Temecula City Council Backs Sports Betting Prop 26, Opposes Prop 27

Written By JR Duren on September 6, 2022 - Last Updated on September 12, 2022
Temecula City Council votes 4-1 to support Prop 26 and oppose Prop 27

In a move seen as an act of solidarity with the local tribal community, the Temecula City Council voted 4-1 to support Proposition 26 and oppose Proposition 27.

Prop 26 and Prop 27 are the two California sports betting initiatives on November’s ballot. Prop 26 is supported by dozens of tribes and leaders in several towns and cities in the state. If passed, sports betting would be legal only at California tribal casinos and California horse racing venues.

Prop 27, on the other hand, would allow online sports betting across the state. Major sportsbooks such as FanDuel and DraftKings back the measure. Most tribes in California oppose it, though a few have endorsed it along with leaders in some major cities in the state.

Director of Legislative Affairs Randi Johl-Olson said the League of California Cities requested that Temecula oppose Prop 27.

It was requested that the city of Temecula go ahead and take an opposed position on 27, which is consistent with what the League of California Cities and other cities have done throughout the state, and for our purposes given our relationship with our tribal communities, support position for Proposition 26.”

Councilmember Jessica Alexander voted no on the resolution, while councilmembers Maryann Edwards, Matt Rahn, James Stewart and Zak Schwank voted yes.

Pechanga rep pushes for support of Prop 26

Johl-Olson introduced the sports betting segment of the meeting. She then welcomed Jacob Mejia, vice president of public and external affairs of Pechanga Development Corporation.

Mejia explained Prop 26, then noted that the Pechanga Band of Indians is a sponsor of the proposition. He railed against Prop 27, pointing to out-of-state interests.

“They’re attempting to basically unleash the biggest expansion of online and mobile gaming in US.history. That’s why over 55 tribes and growing are opposed to Prop 27. It’s bad policy; it’s bad for California, it’s bad for our economy, it’s bad for tribes, and it’s bad for our kids. And so, we’d ask for your consideration for a yes on 26 and a no on 27.”

Alexander says she can’t support resolution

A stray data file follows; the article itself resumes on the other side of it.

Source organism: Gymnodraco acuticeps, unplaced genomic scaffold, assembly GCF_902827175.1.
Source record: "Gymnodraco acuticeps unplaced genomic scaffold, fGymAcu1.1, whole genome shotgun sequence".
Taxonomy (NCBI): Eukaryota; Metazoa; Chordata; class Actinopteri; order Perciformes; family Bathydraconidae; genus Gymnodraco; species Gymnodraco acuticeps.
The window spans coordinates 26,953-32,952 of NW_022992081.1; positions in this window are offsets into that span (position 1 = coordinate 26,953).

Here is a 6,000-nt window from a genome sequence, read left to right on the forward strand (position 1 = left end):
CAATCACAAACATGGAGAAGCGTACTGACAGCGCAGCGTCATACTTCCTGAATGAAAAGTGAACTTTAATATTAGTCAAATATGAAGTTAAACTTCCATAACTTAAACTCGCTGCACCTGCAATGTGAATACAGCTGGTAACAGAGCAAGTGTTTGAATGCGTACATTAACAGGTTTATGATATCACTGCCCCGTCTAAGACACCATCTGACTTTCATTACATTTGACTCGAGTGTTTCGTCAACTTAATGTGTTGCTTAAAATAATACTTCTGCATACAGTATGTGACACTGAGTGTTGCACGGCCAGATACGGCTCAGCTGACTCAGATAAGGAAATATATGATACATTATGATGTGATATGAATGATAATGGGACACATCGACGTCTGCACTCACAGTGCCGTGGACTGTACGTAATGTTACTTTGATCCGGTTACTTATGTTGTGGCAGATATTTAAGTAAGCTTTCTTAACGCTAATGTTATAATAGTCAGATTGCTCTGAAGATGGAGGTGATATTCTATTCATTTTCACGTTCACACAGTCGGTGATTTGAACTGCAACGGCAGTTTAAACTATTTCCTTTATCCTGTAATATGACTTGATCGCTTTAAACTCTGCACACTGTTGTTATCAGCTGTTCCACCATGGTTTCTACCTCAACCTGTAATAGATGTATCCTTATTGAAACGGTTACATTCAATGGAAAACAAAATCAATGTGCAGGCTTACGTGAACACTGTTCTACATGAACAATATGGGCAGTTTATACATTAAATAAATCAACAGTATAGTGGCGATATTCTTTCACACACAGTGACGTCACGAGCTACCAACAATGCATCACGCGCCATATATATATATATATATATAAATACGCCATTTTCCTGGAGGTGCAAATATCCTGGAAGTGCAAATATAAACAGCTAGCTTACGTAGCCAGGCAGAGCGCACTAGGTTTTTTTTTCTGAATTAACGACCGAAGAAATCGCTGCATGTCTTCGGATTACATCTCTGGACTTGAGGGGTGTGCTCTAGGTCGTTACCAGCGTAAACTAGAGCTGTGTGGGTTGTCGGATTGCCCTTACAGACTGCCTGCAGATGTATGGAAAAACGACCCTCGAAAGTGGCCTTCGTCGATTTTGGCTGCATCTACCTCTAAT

Councilmember Jessica Alexander was the only member to vote against the resolution.

After Mejia pleaded his case, Alexander responded. She said it was not her place to offer her opinion on the matter. But she didn’t abstain.

I so appreciate the relationship and support we have from our … tribal community. They’re a huge importance in our community. I just want to be able to take the position just as a councilmember that because it’s going to be on a statewide ballot measure, I don’t think it’s my duty to speak out for the people. And they’re going to be able to speak out yes or no for it.”

Temecula breaks from League of Cities on 26

Temecual’s vote to support Prop 26  was a departure from the California League of Cities’ “neutral” vote on the initiative.

The break is understandable. The Pechanga Band operates a sprawling resort and casino in Temecula. Cardrooms are virtually non-existent in the area.

The League of Cities, however, represents several communities that have no casinos but are home to multiple card rooms. And card rooms fear that legalizing in-person sports betting will pull revenue away from their operations.

Earlier this year, Fresno city leaders spoke out against Prop 26  because they were worried about its impact on California cardrooms. Councilmember Mike Karbassi said Prop 26 would be “an absolute disaster” for the Central Valley.

Fellow councilmember Luis Chavez said the proposition would jeopardize the public service funding and jobs that cardrooms provide.

Photo by Shutterstock
JR Duren Avatar
Written by
JR Duren

J.R. Duren has covered the gambling beats for more than a dozen states for Catena Media since 2015. His past reporting experience includes two years at the Villages Daily Sun, and he is a first-place winner at the Florida Press Club Excellence in Journalism Contest.

View all posts by JR Duren
Privacy Policy